We moved from the famous song grounds stage to St. Bridgets’ Convent. It is a deserted site with beautiful ruins, a medieval convent destroyed in 1577. History goes back to 1407, when it was built as part of a Swedish religious order. It was the largest convent then and today the modern building of the St. Bridgettine Order makes a stark contrast to the ruins.
The Old Town of Toompea and Steven - the local celebrity
Driving along the coast, we entered the Old Town in a few minutes. And the only way to explore the Town is on foot. It’s best to wear comfortable walking shoes as the pavements are in cobblestone.
Juri dropped us off at the Toompea castle. A short walk down takes one to a huge gallery that looked down at the old town with red roof tops, modern structures on the right and the Baltic sea in the distance. Known as the Kohtuotsa viewing platform, most tourists love to stand here and relax. One side was the modern Tallinn. Tourists from the cruise liners were all around. And as I tried to get my share of space on the gallery, amidst umbrellas and people. Besides the fantastic view, even though it was a rainy day, I chanced upon a celebrity!!
A Seagull!. It seems, later I found out, is called Steven. He wasn’t frightened at all. In fact, he was posing for the camera. Grey and white, with a yellow beak, he kept moving on the ledge, extremely comfortable with the crowds.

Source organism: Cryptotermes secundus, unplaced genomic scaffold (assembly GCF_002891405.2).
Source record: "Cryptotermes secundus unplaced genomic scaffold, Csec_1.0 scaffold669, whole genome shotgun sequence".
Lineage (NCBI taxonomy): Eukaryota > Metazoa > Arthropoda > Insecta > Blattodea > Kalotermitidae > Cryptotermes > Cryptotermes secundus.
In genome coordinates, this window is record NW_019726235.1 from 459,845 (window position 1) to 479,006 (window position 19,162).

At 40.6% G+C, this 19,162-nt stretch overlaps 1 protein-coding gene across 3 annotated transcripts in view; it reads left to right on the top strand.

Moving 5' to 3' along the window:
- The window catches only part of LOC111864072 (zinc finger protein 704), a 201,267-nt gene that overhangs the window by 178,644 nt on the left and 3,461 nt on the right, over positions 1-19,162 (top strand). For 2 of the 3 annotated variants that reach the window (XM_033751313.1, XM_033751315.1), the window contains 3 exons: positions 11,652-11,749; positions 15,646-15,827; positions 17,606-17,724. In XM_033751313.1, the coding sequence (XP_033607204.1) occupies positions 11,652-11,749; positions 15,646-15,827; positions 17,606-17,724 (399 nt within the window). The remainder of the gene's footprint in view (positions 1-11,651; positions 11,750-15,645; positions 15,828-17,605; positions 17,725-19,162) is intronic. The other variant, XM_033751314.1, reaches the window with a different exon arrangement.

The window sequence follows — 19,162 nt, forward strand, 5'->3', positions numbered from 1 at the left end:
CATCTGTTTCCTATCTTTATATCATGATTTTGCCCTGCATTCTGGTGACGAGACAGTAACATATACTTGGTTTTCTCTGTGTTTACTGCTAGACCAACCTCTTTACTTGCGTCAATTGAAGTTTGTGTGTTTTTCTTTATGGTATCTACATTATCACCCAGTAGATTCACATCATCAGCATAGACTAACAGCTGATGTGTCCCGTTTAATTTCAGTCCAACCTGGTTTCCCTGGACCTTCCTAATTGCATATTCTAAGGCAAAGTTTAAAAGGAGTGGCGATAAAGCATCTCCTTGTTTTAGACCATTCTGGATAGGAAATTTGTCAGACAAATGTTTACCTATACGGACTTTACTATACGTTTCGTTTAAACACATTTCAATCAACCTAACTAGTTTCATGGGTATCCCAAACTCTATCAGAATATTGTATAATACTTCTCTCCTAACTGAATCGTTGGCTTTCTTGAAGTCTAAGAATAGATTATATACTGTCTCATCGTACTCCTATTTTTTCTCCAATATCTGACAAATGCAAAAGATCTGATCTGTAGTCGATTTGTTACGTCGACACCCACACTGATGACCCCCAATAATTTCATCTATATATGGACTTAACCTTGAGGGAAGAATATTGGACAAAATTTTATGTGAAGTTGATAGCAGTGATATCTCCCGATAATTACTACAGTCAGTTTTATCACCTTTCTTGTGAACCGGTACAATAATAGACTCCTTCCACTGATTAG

Just below the viewing gallery is the Danish King´s Garden. As we walked up, unfortunately for me, St Mary’s cathedral was closed on Monday. But a little away is the St. Alexander Nevsky Cathedral, an eye-catching structure, opposite the Parliament. No photography is allowed inside but the structure is so beautiful even from the outside that I didn’t mind. Inside, beautiful portraits in gold, the ‘onion’ towers that house huge bells made this building a memory to cherish.
Tiny souvenir shops with Russian dolls and Estonian handicrafts made out of wood dot the entire Old Town. Maarja particularly pointed out to one called the Little Red House Full of Bright Ideas.
We walked down to the Great Guild Hall where a permanent exhibition, entitled , covers 11,000 years of Estonia's history with interactive displays and text in Estonian and English.
It was time for an early dinner. Maarja made a reservation for me at the Von Krahli Aed. A small but very charming restaurant with a great host who helped me choose. I settled for the vegetarian meat loaf, that came plated beautifully.
I stepped out and took a taxi to my hotel the Radisson Olumpia (www.radissonblu.com/en/olumpiahotel-tallinn). . I was given a voucher for my welcome drink and checked into my room on the ninth floor – it said business class and it was sheer luxury!! A welcome snack awaited me – humus with crispy bread and chips! The bathroom was super in white with a lovely tub and large countertop. The bed was so comfortable that I slept a deep sleep in Tallinn.
Kalev Marzipan Room and shopping in Tallinn
Next morning, I decided to explore the rest of the town and do some retail therapy too.
My touring started with the Kalev Marzipan Room. An charming store that sells marzipan, it also houses a cafe and a museum, and the mascot of Kalev who had a makeover over the years. Check for workshops if you want to see how the marzipan is painted and do it yourself.
I visited the Town Council´s Pharmacy that exists from 1422 and is now a great stop for all tourists. It has some interesting exhibits and stories on how ‘folk medicine’ was made. A short walk took me to the Viru gates and I also had a look a few typical medieval merchant´s houses.
I took a quick look at the Börsi Passage where Estonia's history is set in the stone path.